• Where used below, base transceiver station (BTS) and Node-B are synonymous and may describe equipment that provides data connectivity between a packet switched data network (PSDN) such as the Internet, and one or more mobile stations. Additionally where used below, the terms user, user equipment (UE), subscriber, mobile station and remote station are synonymous and describe a remote user of wireless resources in a wireless communication network.
  • In general, the exemplary embodiments of the present invention are directed to methods for multiplexing information from a plurality of uplink dedicated physical channels, such as dedicated physical control channels (DPCCHs) and dedicated physical data channels (DPDCHs). The exemplary embodiments of the present invention provide methods of multiplexing or spreading the physicals channels in the uplink, so as to accommodate existing DPCCHs/DPDCHs), high speed channels such as HS-DPCCHs that support HSPDA services, and newly developed physical channels that may support EU-DCH services. Accordingly, the exemplary embodiments introduce an uplink control channel for carrying control signal data in the uplink from a user, referred to as an Enhanced Uplink Dedicated Physical Control Channel (EU-DPCCH), and its associated data channel, the Enhanced Uplink Dedicated Physical Data Channel (EU-DPDCH). The EU-DPCCH and EU-DPDCH are envisioned for enhanced uplink (EU) features to support high-speed reverse link packet access in UMTS, although the exemplary embodiments are not limited for application to high-speed reverse link packet access in UMTS.
  • The EU-DPCCH and EU-DPDCH are physical channel. The EU-DPCCH may be physically embodied by a sub-frame structure, each sub-frame including a plurality of slots, each slot including one of more fields. There may be up to n EU-DPDCHs corresponding to a single EU-DPCCH; but there is only one EU-DPCCH for a user. Initially an exemplary wireless communication network architecture is described, as are general functions of dedicated uplink physical channels, to place the exemplary embodiments in context.
  • FIG. 1 illustrates a high-level diagram of the UMTS architecture, in accordance with an exemplary embodiment of the invention. This UMTS architecture is provided merely as an exemplary network or system architecture, it being understood that the EU-PDCCH could be applicable to other spread spectrum systems such as CDMA2000 systems.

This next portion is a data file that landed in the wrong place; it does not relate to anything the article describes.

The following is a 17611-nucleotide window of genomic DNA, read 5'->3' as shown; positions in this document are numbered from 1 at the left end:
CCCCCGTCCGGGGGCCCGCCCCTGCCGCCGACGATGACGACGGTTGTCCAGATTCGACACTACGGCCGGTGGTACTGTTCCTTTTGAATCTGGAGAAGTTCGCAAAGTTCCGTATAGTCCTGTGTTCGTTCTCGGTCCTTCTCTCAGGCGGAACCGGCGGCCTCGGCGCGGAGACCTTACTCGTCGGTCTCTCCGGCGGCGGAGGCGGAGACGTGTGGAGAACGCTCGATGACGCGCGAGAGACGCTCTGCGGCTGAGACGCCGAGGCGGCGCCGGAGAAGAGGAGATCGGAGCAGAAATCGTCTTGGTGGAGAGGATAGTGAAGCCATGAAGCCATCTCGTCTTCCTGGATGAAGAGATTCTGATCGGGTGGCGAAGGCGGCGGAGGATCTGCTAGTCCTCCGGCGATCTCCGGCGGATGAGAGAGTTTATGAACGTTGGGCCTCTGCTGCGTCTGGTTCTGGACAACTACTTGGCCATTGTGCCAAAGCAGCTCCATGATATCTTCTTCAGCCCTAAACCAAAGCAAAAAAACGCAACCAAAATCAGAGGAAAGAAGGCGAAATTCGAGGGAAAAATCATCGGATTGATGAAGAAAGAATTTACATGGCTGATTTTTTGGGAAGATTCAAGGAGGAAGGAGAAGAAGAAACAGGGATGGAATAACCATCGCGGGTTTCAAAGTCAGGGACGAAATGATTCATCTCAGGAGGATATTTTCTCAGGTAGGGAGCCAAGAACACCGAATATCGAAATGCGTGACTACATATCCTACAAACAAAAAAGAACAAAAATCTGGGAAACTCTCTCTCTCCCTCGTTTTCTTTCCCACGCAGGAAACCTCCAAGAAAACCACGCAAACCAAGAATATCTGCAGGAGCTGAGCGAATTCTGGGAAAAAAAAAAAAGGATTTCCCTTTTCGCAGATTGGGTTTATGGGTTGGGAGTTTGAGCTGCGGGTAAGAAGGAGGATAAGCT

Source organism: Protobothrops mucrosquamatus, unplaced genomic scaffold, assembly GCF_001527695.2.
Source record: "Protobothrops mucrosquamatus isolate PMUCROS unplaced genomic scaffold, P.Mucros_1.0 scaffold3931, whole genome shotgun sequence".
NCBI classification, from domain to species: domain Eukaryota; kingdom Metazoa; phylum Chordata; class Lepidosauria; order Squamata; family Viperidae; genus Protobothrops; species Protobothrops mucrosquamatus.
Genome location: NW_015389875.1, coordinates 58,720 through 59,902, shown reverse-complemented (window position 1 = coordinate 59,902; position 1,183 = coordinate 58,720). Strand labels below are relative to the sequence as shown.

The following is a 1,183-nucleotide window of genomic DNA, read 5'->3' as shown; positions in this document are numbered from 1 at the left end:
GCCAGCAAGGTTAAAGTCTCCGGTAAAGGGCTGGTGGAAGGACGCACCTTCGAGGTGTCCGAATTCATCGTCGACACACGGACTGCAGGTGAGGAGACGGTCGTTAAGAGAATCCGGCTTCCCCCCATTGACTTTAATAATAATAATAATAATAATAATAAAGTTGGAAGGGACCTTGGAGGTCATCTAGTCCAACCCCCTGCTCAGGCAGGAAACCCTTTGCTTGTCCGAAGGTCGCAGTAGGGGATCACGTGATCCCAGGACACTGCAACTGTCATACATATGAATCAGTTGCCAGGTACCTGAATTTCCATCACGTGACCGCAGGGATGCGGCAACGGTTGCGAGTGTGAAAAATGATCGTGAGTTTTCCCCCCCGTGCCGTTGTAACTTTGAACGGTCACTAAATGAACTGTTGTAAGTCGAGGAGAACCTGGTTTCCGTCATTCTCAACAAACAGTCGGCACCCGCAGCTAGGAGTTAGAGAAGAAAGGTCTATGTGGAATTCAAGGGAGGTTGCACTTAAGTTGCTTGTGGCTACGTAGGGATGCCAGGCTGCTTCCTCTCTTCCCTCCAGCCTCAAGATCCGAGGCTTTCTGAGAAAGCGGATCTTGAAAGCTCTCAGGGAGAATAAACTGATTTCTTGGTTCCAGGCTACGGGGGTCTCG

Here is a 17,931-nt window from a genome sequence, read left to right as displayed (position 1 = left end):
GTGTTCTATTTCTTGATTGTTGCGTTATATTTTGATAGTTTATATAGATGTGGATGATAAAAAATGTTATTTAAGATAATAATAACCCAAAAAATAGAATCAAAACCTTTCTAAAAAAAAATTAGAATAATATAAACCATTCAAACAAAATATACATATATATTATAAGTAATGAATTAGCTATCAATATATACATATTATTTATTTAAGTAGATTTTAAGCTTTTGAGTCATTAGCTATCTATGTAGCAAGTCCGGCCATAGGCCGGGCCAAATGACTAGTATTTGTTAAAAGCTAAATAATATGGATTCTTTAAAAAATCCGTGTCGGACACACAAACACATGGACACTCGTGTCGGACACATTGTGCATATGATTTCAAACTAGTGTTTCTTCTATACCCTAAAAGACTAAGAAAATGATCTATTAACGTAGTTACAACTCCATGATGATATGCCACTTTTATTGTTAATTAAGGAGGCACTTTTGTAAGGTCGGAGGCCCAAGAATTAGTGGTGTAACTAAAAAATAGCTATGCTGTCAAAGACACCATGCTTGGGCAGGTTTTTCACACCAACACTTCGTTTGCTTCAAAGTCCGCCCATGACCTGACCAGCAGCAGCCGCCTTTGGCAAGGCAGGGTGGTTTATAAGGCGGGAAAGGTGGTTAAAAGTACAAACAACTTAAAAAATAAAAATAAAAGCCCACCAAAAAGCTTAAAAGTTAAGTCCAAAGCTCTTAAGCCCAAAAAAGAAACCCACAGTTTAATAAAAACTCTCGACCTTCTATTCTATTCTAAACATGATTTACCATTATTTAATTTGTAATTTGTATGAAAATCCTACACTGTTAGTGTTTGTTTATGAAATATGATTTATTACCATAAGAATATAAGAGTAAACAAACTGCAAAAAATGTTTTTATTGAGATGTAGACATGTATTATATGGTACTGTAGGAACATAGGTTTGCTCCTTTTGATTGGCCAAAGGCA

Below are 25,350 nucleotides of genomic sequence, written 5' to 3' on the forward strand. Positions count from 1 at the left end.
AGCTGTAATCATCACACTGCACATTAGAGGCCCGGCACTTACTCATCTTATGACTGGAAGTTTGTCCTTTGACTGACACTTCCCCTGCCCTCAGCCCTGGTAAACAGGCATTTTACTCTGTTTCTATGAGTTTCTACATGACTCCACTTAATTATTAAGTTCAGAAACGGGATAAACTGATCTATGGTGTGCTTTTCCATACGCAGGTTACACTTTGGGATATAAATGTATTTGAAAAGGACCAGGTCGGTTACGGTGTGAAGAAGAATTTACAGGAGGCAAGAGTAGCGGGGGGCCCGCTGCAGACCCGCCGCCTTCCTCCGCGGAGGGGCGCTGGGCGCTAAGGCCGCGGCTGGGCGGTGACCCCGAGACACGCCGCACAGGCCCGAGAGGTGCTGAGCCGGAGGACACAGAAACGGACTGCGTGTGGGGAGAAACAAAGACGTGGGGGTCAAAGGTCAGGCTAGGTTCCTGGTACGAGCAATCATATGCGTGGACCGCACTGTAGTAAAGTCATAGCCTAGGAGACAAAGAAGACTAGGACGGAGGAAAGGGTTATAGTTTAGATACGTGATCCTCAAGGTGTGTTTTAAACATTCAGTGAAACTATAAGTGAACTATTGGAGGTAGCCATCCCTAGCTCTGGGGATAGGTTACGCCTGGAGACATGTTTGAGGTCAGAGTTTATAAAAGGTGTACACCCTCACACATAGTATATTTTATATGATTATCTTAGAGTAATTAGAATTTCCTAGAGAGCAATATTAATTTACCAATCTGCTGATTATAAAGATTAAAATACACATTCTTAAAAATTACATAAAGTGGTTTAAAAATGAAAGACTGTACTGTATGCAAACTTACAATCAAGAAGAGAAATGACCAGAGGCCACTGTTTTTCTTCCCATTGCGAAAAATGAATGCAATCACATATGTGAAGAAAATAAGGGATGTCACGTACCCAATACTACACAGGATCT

• Referring to FIG. 1, a UMTS architecture 100 comprises a radio access network part that may be referred to as a UMTS terrestrial radio access network (UTRAN) 150. The UTRAN 150 interfaces over a Uu air interface with a radio interface part 101; namely user equipments (UEs) such as mobile stations. The Uu air interface is the radio interface between the UTRAN 150 and one or more UEs 105. The UTRAN 150 also interfaces with one or more core networks (CNs) 175 (only one being shown in FIG. 1 for simplicity) via interfaces Ics and Ips, for example. Ics, short for Interface Unit (Circuit Switched) interface, is the interface in UMTS which links the RNC with a Mobile Switching Center (MSC). Ips, short for Interface Unit (Packet Switched) interface, is the interface in UMTS which links the RNC with a Serving GPRS Support Node (SGSN). The Uu air interface enables interconnection of Node Bs with UEs, for example.
  • CN 175 may include mobile switching centers (MSCs) 180, SGSNs 185 and Gateway GPRS serving/support nodes (GGSNs) 188. SGSN 185 and GGSN 188 are gateways to external networks 190. In general in UMTS, SGSNs and GGSNs exchange packets with mobile stations over the UTRAN, and also exchange packets with other internet protocol (IP) networks, referred to herein as “packet data networks”. External networks 190 may include various circuit networks 193 such as a packet Switched Telephone Network (PSTN) or Integrated Service Digital Network (ISDN) and packet data networks 195. UTRAN 150 may also be linked to the CN 175 via back-haul facilities (not shown) such as T1/E1, STM-x, etc., for example.
  • The UTRAN 150 may include cell sites, called Node Bs 110, which may serve a group of UEs 105, generally using a Uu interface protocol. A Node B 110 may contain radio transceivers that communicate using lub protocol with radio network controllers (RNCs) 115 in UTRAN 150. RNCs 115 within UTRAN 150 may communicate with each other using an lur protocol, for example. The lur air interface is a subset of the lu interface that enables interconnection of RNCs with each other. Several Node Bs 110 may interface with a single RNC 115 where, in additional to call setup and control activity, tasks such as radio resource management and frame selection in soft handoff may be carried out. Node Bs 110 and RNCs 115 may be connected via links that use ATM-based packet transport, for example.